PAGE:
Once coffee beans have become stale, there is nothing you can do to revive them. While you can’t stop coffee beans from becoming stale, you can slow the process down with proper storage.
From the moment coffee beans have finished being roasted and are exposed to oxygen, a process known as oxidation begins.
Oxidation is a chemical reaction that will begin to degrade the flavor and aroma of your coffee beans.
Protecting your coffee beans from the exposure of air, moisture, heat, and light will help slow down the oxidation process.
How can you tell if coffee beans are stale?
The best way to tell if coffee beans are stale is by smell.
Stale coffee beans will have a dull, musty, ashy, and rancid aroma. If the coffee beans smell like any of these, chances are the coffee will taste that way too.
Coffee beans have a sheen of oil on their surface. As coffee beans become stale they lose this sheen. Stale coffee beans will feel grainy, dry and won’t leave behind any oily residue.
If you are served a cup of joe, how can you tell if the beans used are fresh or stale?
If you can’t touch or smell the coffee beans, then it’s difficult to tell if the coffee is fresh or stale without actually tasting it.
Stale coffee will have very little smell and tastes bland. Don’t be worried if you have tried stale coffee, you will not get sick or have food poisoning.
So what will happen?
Your taste buds will meet with a bland, lifeless, and bitter-tasting coffee.
What is the shelf life of coffee beans?
On average, once you’ve removed roasted coffee beans from their original bag, you have 2 to 4 months to consume them before they are stale.
The shelf life of coffee beans will vary drastically between green (unroasted) coffee beans to roasted coffee beans.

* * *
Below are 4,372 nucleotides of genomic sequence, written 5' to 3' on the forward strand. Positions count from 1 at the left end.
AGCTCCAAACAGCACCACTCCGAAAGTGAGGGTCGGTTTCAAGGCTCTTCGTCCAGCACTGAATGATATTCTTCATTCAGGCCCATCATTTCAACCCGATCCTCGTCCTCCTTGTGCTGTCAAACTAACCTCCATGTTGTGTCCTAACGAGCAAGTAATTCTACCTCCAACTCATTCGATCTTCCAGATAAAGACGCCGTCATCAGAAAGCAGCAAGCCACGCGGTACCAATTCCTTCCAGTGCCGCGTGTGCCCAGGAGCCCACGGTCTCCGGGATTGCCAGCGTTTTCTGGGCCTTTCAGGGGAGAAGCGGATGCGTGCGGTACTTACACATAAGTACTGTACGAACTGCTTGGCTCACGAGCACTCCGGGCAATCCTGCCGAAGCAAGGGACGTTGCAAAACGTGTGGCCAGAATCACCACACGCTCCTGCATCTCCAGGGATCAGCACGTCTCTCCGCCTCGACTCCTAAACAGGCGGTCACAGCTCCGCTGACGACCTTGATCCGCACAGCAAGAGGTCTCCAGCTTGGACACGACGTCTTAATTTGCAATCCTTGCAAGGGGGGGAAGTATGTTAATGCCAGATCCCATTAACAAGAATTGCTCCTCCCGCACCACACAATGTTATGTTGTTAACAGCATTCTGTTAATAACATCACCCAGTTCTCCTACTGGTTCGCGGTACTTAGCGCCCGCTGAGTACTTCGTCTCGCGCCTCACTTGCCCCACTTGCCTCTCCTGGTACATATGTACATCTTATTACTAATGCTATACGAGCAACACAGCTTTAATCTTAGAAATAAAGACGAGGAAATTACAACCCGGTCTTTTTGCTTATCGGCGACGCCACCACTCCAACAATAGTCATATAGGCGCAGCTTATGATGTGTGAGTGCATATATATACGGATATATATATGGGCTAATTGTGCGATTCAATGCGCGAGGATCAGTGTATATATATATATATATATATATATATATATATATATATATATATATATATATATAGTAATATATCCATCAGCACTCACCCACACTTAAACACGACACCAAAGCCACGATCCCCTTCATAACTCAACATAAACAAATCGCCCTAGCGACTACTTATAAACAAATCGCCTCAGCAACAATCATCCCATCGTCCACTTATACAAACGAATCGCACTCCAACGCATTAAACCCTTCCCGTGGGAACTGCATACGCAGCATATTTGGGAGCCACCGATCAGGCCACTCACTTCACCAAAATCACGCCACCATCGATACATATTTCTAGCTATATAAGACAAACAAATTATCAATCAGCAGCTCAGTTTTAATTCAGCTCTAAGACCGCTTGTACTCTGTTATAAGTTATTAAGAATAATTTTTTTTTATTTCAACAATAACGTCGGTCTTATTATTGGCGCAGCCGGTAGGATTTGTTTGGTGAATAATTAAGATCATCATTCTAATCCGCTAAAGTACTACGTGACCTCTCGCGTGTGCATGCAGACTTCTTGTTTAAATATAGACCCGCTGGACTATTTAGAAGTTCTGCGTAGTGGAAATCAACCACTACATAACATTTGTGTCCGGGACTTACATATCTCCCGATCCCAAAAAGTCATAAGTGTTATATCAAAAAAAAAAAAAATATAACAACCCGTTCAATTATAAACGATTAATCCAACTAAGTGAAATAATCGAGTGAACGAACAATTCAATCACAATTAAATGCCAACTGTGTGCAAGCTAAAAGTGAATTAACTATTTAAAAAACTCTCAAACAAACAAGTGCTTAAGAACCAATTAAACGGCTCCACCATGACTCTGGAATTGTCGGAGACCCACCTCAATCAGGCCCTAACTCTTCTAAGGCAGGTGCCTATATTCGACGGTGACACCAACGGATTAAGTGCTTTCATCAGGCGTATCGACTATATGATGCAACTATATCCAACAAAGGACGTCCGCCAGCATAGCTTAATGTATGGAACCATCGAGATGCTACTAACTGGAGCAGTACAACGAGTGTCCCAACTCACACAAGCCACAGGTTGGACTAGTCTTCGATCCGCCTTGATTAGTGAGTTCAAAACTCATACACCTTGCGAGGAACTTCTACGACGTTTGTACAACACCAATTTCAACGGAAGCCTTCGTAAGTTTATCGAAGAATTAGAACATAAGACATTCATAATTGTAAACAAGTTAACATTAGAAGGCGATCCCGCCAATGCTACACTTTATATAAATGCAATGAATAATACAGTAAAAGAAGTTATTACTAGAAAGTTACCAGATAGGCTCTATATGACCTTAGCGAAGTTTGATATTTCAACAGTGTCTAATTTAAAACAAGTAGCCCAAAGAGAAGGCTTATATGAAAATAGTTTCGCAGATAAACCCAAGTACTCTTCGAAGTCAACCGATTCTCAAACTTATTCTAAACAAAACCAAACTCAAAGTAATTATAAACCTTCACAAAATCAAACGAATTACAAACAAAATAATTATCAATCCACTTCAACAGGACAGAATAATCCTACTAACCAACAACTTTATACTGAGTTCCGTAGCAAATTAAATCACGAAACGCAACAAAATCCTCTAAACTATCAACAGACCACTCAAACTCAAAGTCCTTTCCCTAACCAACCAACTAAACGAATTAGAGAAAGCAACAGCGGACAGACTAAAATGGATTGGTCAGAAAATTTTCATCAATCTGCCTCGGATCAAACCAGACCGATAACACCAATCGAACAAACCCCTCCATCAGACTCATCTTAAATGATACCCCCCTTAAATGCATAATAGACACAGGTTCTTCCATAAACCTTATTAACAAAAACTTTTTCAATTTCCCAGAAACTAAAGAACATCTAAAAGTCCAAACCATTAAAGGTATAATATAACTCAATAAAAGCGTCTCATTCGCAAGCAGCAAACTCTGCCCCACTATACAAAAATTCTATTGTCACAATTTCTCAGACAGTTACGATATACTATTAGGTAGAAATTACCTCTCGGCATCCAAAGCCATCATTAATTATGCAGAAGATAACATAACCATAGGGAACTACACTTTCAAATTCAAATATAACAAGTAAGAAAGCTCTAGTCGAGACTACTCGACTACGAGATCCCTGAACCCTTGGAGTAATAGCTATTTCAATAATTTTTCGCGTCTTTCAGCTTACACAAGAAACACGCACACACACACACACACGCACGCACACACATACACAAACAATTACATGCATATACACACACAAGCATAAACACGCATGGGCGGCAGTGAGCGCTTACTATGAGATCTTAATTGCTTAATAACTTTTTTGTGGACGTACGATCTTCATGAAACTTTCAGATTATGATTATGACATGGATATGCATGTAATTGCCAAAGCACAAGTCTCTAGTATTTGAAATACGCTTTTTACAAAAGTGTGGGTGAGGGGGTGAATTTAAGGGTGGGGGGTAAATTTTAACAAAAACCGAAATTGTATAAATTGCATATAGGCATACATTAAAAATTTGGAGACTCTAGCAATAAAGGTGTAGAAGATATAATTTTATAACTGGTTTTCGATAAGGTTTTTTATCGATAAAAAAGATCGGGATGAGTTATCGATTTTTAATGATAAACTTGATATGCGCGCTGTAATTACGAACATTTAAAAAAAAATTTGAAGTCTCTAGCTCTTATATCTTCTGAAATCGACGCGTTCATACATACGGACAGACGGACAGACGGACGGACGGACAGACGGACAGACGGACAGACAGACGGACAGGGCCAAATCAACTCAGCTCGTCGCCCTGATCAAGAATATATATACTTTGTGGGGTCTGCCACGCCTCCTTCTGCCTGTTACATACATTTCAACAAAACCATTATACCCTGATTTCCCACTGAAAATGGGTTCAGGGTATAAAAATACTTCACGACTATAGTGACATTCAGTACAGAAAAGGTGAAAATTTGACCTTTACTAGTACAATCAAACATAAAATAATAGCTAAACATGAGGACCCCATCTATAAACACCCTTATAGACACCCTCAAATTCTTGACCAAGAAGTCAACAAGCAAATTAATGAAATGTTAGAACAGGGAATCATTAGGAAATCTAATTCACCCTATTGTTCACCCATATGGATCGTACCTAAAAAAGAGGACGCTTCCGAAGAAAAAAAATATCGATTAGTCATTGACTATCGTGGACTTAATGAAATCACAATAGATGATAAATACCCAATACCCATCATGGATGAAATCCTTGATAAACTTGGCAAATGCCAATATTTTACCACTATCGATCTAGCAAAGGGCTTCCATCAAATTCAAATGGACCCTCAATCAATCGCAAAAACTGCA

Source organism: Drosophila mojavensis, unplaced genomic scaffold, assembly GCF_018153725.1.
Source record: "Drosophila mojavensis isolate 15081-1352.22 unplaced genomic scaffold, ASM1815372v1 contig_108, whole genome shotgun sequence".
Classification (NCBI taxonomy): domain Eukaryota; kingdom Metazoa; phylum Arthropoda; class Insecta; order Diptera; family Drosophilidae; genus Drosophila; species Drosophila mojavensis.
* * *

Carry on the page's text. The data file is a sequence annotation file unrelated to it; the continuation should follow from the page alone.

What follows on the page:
Green (unroasted) coffee beans have the best shelf life. Once harvested and processed, green beans are shipped globally to roasters. These beans will last approximately two years.
Roasted coffee beans have a much shorter shelf life, which can be drastically lengthed or shortened depending on how they are stored.
If you have roasted coffee beans left in the original, unopened one-way valve bag, those coffee beans will remain fresh for the better part of 12 months.
Ground coffee beans stale faster than whole beans as being ground up into fines accelerates the oxidation process. Degrading them almost instantly, with many coffee enthusiasts claiming if you don’t store the grounds correctly within the hour of grinding them, they will become stale.
What can you do with stale coffee beans?
While unable to get the coffee beans back to their original, fresh, full of flavor state, there are a few things you can do to mask the stale flavor.
Throwing in oils, spices, or extracts with the coffee beans will help you mask the stale taste while also not wasting coffee beans.
- Adding cinnamon to the beans before grinding, is an easy way to refresh stale coffee beans. The amount of cinnamon largely depends on your taste.
- Mixing vanilla extract into the coffee beans or grounds will help mask the stale flavor.
Other things you can use are:
- Coffee-flavored syrup
- Maple syrup
- Almond Oil
- Black Walnut Oil
You can even try to flavor the coffee beans with other syrups and coffee flavorings. I have another article about how to flavor your coffee beans.
Not all of these will work every time. You will need to use trial and error when finding the perfect amount to add.
One comment thrown around is that if you lightly re-roast the coffee beans, it can spark life back into them.
Do not attempt this! Re-roasting your stale coffee beans will result in burnt and still stale tasting coffee beans.
Similar to bread, once coffee beans become stale. There is nothing you can do to revive them.
Unfortunately, the oxidation process is a process you can’t avoid. If with perfect storage conditions after a certain amount of time, those coffee beans will become stale.
The options above may help you mask the bland taste of stale coffee but nothing will beat the taste of a coffee made with freshly roasted beans.